Effect of sleep apnea and insomnia on the association of depression with quantitative electroencephalogram measures (QEEG) in adult men during sleep – the MAILES study

Robert Adams, Sarah Appleton, Andrew Vakulin, Angela D'Rozario, R. Doug McEvoy, Peter Catcheside, Sean Martin, Carol Lang, Andrew Vincent, Gary Wittert

    Research output: Contribution to journalMeeting Abstractpeer-review


    Introduction: Quantitative EEG (qEEG) abnormalities are present in 80% of patients with psychiatric disorders. Small studies of resting, awake qEEG in patients with depression show variation in findings. Both increase and decrease in slow wave activity has been reported in depressed patients in addition to increased alpha and beta activity. We have previously shown co-morbid sleep apnea and insomnia have additive effects on depression prevalence and severity. We aimed to determine the effect of sleep apnea and insomnia symptoms on the relation between sleep qEEG parameters and depression in a large sample of community dwelling men. Materials and methods: Data were drawn from a randomly-selected cohort of men aged ≥40y at recruitment (2002-5) in Adelaide, South Australia. (MAILES study). Of the 837 men with no prior OSA diagnosis who underwent full in-home polysomnography (Embletta X100; 2010-11), the C3 EEG tracings in n=635 men with known depression status were subjected to quantitative power spectral analysis. PSG variables were log transformed to normalise the distribution for regression against AHI adjusted for age. EEG short and longwave densities consisted of alpha/sigma/beta and delta/theta waves respectively, and distinguished between stages (S2 v SWS v REM). The axes variation across the cohort determined by principal component analysis (PCA). Depression symptom scores were regressed onto log transformed short and longwave EEG measures adjusting for age, AHI, BMI, financial stress, insomnia symptoms, marital status and medication. A sensitivity analysis was performed using linear regression of depression scale scores to confirm findings. Results: EEG measures were moderately correlated (median=0.5, r=0.2-0.8). PCA indicated 3 major axes of variation: (PC1) activity level, (PC2) REM vs SWS and (PC3) long v short. Linear regressions indicated associations with PC1 (p=0.003) and PC3 (p=0.05) indicating depression more prevalent in individuals with elevated shortwave densities. Repeating the analyses with short and longwave measures separately confirmed this conclusion. Short wave densities, irrespective of stage, were associated with depression while long wave were not. Other factors associated with depression in this analysis were elevated AHI (p=0.01), financial stress (p=0.002), having a partner (p=0.04), medication (p< 0.001) and insomnia (p<0.001), but not age (p=0.21) nor BMI (p=0.78). EEG measures explain a greater proportion of the variance in outcome compared to AHI (full model R2=23.8%, excluding AHI R2=23.0%, excluding EEG R2=22.1%). Conclusions: Depression was associated with increased fast wave activity in community dwelling men. After further adjustment for insomnia symptoms and AHI, long-wave (slow) activity was no longer associated with depression. qEEG from sleep studies may add useful information to AHI in identifying sleep apnea clinical phenotypes at-risk for depression. Power spectral analysis data are recorded in sleep studies although not routinely reported, and can be easily accessed using available algorithms.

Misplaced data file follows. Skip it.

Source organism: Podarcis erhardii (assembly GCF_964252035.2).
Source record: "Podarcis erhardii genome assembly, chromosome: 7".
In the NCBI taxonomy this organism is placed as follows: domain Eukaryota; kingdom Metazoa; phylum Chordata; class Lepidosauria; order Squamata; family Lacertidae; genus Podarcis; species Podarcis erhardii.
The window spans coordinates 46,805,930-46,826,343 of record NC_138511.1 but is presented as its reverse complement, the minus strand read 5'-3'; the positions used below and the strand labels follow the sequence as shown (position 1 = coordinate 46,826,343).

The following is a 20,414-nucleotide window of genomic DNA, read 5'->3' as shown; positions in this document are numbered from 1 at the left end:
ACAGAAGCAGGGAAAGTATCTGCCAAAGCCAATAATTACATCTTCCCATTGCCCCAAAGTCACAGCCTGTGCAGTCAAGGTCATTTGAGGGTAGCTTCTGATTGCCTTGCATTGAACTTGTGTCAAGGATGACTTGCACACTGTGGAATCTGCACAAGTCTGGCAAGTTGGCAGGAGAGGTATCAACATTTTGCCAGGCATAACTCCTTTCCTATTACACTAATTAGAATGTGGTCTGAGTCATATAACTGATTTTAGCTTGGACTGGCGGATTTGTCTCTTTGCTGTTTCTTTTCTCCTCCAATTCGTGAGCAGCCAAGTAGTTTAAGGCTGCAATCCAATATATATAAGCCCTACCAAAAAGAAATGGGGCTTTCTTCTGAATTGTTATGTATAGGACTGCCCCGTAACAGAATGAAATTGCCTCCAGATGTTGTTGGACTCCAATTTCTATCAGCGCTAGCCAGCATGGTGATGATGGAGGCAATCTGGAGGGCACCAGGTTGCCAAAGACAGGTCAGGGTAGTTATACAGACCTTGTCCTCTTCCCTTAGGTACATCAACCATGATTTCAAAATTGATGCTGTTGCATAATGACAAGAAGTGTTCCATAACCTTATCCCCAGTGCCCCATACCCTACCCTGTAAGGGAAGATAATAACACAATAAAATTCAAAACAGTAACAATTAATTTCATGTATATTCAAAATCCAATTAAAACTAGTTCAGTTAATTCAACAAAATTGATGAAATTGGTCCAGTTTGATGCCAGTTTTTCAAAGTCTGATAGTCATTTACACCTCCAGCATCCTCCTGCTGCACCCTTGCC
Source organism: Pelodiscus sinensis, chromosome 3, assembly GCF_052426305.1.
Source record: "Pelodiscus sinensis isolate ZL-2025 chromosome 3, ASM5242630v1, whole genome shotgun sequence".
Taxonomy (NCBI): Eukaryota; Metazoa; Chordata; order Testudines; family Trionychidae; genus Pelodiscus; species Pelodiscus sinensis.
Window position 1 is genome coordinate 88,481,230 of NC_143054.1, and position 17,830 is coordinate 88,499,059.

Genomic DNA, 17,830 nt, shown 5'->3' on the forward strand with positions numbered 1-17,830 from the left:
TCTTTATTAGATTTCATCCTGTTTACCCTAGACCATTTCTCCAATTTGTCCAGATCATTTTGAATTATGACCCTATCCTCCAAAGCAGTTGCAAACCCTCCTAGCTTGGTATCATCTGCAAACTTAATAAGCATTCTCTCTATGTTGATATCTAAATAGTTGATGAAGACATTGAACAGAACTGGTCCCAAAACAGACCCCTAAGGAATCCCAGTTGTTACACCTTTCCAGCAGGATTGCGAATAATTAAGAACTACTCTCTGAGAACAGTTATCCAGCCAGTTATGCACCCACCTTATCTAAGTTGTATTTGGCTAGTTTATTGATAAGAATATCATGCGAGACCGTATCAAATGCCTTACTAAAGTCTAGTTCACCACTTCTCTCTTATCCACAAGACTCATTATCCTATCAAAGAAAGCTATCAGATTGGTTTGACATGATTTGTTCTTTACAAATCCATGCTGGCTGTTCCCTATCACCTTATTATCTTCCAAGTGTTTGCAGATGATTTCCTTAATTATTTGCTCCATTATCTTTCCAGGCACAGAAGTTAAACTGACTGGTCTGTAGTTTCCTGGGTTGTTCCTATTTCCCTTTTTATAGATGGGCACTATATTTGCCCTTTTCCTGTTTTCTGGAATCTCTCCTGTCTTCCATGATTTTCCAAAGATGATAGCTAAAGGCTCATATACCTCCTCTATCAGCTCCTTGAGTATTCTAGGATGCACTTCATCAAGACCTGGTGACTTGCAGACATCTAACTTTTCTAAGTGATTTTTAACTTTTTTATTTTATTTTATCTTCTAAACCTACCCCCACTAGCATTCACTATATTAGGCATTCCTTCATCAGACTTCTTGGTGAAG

Original languageEnglish
    Pages (from-to)e5-e6
    JournalSleep Medicine
    Issue numberSupplement 1
    Publication statusPublished - 30 Dec 2017
    EventJoint Congress of World Association of Sleep Medicine and World Sleep Federation - Prague, Prague, Czech Republic
    Duration: 7 Oct 201711 Oct 2017
    http://worldsleepsociety.org/worldsleepcongress/history/ (Congress history - program and abstract)


    • sleep apnea
    • insomnia
    • depression
    • Quantitative EEG
    • adult men


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